[R-meta] Can correlation coefficients be used as moderator in meta-regression model when effect size is also from correlation coefficient
ch@t|nger @end|ng |rom 163@com
Mon Jan 28 08:34:35 CET 2019
Thanks to Zach and Mike for your thoughtful answers.
Especial thanks to Mike, whose answer solved my problem.
chatinger using 163.com
On 1/27/2019 10:26，Mike Cheung<mikewlcheung using gmail.com> wrote：
Yes, effect sizes can be used as predictors, and even mediators provided that you have a good theory. One issue in yi ~ temperature.r + precipitation.r + ph.r is that temperature.r, precipitation.r, and ph.r are assumed measured with the same precision, which is not true in a meta-analysis. A better approach is to use the “true” effect sizes as the predictors. Here are some discussions on how to do it.
Section 5.6 Extensions: mediation and moderation models on the effect sizes in Cheung (2015) Meta-Analysis: A Structural Equation Modeling Approach:
R code for the above analyses:
On Fri, Jan 25, 2019 at 7:47 AM Zach Simpson <zpsimpso using gmail.com> wrote:
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> Subject: [R-meta] Can correlation coefficients be used as moderator in
> meta-regression model when effect size is also from correlation
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> I'm doing a meta-analysis on how soil microbial biomass (SMB) changes with elevational gradients globally. Now I have a problem in meta-regression. Hope someone can give me a hand.
> In the meta-analysis, we collected data from 72 elevational transects. As SMB were from two different measuring methods (i.e. PLFAs and CFE) with different units. So the Pearson correlation coefficients betweeen SMB and elevation were calculated and then used as the effect size. As the correlation coefficient is unitless; therefore, data from PLFAs and CFE could be compared directly. If SMB increase with elevation, effect size was positive; conversely, effect size was negative.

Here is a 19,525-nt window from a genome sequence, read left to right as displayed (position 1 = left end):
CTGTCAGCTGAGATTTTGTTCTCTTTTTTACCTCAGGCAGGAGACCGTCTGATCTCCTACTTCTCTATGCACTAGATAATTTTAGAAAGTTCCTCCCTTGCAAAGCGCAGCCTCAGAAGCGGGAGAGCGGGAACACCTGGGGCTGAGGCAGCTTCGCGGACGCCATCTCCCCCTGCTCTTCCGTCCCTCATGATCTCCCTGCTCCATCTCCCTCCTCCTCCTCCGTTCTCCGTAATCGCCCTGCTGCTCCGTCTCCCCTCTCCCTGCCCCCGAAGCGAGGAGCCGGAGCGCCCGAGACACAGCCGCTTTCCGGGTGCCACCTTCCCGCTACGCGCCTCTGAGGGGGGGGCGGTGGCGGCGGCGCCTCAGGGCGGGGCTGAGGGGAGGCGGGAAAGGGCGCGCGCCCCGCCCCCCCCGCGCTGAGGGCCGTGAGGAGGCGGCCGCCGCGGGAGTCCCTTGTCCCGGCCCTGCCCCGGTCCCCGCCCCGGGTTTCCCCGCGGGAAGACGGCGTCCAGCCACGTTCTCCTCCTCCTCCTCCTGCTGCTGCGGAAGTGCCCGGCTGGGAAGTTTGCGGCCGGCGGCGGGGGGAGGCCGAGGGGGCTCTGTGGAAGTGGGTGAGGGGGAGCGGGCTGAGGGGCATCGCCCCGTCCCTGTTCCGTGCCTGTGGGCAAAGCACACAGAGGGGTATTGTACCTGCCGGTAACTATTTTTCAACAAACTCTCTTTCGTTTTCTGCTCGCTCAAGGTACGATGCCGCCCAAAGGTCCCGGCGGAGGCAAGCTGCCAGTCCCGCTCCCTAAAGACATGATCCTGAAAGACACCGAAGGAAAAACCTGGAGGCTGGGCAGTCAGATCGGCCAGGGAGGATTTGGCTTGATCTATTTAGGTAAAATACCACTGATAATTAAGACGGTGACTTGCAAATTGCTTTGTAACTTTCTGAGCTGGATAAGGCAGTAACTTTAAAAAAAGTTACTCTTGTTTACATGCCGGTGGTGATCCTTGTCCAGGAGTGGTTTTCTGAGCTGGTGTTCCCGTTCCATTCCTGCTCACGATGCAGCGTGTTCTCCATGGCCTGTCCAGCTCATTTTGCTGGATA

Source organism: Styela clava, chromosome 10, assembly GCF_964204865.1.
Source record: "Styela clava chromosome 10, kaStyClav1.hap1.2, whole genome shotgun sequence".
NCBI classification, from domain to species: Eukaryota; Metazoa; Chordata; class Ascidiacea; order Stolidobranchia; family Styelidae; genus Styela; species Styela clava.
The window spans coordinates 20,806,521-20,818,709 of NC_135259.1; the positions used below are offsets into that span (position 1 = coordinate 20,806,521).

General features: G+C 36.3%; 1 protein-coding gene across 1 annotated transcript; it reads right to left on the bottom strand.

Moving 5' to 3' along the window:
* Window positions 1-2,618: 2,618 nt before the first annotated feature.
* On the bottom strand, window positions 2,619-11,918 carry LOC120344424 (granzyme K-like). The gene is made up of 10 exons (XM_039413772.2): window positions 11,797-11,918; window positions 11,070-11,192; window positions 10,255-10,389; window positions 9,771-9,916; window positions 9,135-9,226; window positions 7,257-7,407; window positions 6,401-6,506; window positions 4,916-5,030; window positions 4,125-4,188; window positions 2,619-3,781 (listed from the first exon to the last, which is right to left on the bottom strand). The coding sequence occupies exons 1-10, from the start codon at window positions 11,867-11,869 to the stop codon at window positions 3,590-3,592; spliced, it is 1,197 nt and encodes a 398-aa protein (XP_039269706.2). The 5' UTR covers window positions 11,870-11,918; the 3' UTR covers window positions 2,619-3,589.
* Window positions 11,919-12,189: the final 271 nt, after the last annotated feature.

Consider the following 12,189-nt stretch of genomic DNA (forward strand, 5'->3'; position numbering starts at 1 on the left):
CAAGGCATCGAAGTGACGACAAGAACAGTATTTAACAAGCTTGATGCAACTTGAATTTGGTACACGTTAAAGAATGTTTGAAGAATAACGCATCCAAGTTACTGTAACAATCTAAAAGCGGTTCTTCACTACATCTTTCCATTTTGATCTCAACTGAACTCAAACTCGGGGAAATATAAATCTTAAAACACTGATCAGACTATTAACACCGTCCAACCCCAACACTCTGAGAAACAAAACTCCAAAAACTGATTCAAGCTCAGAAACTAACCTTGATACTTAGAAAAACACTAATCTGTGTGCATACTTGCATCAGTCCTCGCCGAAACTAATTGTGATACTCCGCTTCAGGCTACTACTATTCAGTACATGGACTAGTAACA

> The problem is in the moderator analysis. We hope to know which environmental factor (e.g. soil carbon concentration, temperature, precipitation, soil pH etc.) was most associated with SMB. As our response variable is the r effect size between elevation and SMB, the Pearson correlation coefficients between elevation and these environmental factors (i.e. MAT, MAP, SOC, TN, C:N, soil pH) were used as explanatory variables in the meta-regression model. The model in rma function is like this ( yi ~ temperature.r + precipitation.r + ph.r, random = ~ 1|Transect ID, …), where 'temperature.r' is the correlation coefficient between temperature and elevation in each transect, the same meanings to 'precipitation.r' and 'ph.r'. And results of the meta-regression are reasonable.
> However, I have not read such an approach in any literature, which makes me unconfident. So my question is do you think my way of using correlation coefficient as moderator is reasonable?
> Xianjin He
> Post-doc in Sun Yat-sen University
> Guangzhou, China
[I'm no expert but I'm currently pulling together a meta-analysis
myself and so I thought I'd share my thoughts.]
I think yours is a tricky situation since you mentioned:
> We hope to know which environmental factor (e.g. soil carbon concentration, temperature, precipitation, soil pH etc.) was most associated with SMB.
Therefore, you're wanting to use those moderators to explain variance
in SMB, rather than explain variance in the correlation between SMB
and elevation. But maybe it does make sense: the effect size (SMB
dependence on elevation) may be related to the effects of moderators
(as driven by elevation). I would just worry about whether the primary
data come from areas where the main source of moderator variances is
from elevation and not some other variable.
Also, you could consider transforming the correlations into Fisher's z
to account for how correlations become skewed at higher magnitudes
(i.e., make a more statstically ideal effect size). More detail is in:
Rosenberg MS, Rothstein HR, Gurevitch J (2013) Effect sizes:
conventional choices and calculations. In: Handbook of Meta-analysis
in Ecology and Evolution. pp 61–71
That's just my 2 cents. Hopefully someone more knowledgeable shares
Cheers and good luck with the analysis,
Lincoln University, New Zealand
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